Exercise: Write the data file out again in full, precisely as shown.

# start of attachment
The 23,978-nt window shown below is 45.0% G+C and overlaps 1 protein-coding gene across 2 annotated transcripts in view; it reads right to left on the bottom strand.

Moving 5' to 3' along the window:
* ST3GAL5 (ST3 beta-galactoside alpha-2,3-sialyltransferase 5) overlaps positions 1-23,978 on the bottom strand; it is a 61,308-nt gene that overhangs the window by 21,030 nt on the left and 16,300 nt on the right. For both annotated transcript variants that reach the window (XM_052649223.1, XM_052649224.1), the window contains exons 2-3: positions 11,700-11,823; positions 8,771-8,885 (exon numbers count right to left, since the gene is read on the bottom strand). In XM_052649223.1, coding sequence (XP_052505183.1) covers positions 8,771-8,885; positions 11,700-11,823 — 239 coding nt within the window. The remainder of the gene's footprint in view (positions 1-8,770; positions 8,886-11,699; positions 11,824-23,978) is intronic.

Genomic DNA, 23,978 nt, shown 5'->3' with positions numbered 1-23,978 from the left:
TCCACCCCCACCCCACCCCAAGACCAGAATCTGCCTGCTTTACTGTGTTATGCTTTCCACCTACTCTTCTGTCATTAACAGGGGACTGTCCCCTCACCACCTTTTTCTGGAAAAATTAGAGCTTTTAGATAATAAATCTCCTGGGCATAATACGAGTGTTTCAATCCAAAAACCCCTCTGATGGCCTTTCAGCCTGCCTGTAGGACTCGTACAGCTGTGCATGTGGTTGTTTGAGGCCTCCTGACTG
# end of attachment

The 23,978-nt window shown below is 45.0% G+C and overlaps 1 protein-coding gene across 2 annotated transcripts in view; it reads right to left on the bottom strand.

Moving 5' to 3' along the window:
* ST3GAL5 (ST3 beta-galactoside alpha-2,3-sialyltransferase 5) overlaps positions 1-23,978 on the bottom strand; it is a 61,308-nt gene that overhangs the window by 21,030 nt on the left and 16,300 nt on the right. For both annotated transcript variants that reach the window (XM_052649223.1, XM_052649224.1), the window contains exons 2-3: positions 11,700-11,823; positions 8,771-8,885 (exon numbers count right to left, since the gene is read on the bottom strand). In XM_052649223.1, coding sequence (XP_052505183.1) covers positions 8,771-8,885; positions 11,700-11,823 — 239 coding nt within the window. The remainder of the gene's footprint in view (positions 1-8,770; positions 8,886-11,699; positions 11,824-23,978) is intronic.

Genomic DNA, 23,978 nt, shown 5'->3' with positions numbered 1-23,978 from the left:
TCCACCCCCACCCCACCCCAAGACCAGAATCTGCCTGCTTTACTGTGTTATGCTTTCCACCTACTCTTCTGTCATTAACAGGGGACTGTCCCCTCACCACCTTTTTCTGGAAAAATTAGAGCTTTTAGATAATAAATCTCCTGGGCATAATACGAGTGTTTCAATCCAAAAACCCCTCTGATGGCCTTTCAGCCTGCCTGTAGGACTCGTACAGCTGTGCATGTGGTTGTTTGAGGCCTCCTGACTG